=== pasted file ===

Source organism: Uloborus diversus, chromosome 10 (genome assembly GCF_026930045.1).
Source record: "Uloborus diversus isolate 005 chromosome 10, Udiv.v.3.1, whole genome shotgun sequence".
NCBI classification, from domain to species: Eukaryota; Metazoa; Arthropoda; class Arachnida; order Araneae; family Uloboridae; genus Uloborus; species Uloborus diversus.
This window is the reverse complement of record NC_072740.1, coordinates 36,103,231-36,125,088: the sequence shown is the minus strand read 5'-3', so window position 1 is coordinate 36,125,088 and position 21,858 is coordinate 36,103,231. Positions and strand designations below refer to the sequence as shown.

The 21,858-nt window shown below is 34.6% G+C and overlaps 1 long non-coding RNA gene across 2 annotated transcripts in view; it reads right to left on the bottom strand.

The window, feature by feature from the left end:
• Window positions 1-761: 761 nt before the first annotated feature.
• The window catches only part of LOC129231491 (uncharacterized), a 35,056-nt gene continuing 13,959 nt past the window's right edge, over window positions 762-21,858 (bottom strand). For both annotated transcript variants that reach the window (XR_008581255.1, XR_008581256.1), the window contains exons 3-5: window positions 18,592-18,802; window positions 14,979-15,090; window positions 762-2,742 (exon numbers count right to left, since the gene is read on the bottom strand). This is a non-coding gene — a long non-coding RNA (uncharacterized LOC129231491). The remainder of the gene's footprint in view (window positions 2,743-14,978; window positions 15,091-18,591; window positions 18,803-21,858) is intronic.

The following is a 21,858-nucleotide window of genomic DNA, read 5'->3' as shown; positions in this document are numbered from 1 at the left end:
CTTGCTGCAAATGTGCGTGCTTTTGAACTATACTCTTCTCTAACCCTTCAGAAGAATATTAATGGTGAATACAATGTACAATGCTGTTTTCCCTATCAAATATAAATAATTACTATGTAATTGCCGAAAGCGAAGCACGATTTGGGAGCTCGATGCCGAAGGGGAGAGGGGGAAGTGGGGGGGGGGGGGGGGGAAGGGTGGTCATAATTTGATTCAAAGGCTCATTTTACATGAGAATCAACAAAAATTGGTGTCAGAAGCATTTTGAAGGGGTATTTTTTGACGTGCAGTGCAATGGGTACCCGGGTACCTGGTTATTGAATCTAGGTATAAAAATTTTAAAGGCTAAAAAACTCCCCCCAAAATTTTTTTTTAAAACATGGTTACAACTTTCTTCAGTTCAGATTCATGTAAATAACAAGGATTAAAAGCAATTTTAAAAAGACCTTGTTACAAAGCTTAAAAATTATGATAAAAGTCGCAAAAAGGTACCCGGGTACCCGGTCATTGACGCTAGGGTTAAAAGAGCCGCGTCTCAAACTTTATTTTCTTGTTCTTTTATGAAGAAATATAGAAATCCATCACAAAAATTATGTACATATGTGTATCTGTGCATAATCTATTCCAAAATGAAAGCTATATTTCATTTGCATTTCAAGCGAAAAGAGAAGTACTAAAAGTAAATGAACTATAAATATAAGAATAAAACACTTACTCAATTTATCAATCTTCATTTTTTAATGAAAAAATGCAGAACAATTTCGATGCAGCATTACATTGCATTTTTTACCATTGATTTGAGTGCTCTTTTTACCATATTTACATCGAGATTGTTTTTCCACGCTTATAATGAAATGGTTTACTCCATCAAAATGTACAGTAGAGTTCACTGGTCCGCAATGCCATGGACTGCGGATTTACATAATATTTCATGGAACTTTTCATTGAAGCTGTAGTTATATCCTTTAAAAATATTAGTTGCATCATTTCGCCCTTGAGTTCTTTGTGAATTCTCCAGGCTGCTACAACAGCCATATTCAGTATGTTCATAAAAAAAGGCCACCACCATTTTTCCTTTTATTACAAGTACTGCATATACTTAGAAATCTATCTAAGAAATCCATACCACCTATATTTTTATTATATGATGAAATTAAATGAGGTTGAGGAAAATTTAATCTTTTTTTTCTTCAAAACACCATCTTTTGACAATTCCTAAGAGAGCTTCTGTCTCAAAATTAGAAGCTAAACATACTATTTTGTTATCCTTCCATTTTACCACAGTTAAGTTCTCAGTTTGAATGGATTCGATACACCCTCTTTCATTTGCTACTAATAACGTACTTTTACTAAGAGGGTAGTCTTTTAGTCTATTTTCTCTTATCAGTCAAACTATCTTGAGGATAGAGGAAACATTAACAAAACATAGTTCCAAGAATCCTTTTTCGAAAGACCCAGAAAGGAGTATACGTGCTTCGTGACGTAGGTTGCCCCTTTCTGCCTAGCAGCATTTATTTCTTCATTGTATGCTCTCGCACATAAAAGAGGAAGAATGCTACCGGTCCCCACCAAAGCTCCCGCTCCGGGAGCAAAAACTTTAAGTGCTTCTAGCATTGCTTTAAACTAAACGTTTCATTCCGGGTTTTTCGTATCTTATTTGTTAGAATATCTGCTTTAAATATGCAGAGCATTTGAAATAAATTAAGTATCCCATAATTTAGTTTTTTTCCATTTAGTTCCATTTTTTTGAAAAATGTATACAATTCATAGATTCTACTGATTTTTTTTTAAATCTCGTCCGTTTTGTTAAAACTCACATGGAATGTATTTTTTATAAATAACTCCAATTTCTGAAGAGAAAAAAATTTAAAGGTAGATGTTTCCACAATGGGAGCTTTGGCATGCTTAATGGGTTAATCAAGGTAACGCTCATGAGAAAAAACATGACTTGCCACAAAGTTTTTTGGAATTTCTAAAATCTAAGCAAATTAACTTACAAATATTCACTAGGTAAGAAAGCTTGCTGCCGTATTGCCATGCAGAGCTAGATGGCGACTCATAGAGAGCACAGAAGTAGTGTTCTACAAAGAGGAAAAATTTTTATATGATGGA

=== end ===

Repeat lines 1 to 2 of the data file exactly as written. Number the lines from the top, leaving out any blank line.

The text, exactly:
Source organism: Uloborus diversus, chromosome 10 (genome assembly GCF_026930045.1).
Source record: "Uloborus diversus isolate 005 chromosome 10, Udiv.v.3.1, whole genome shotgun sequence".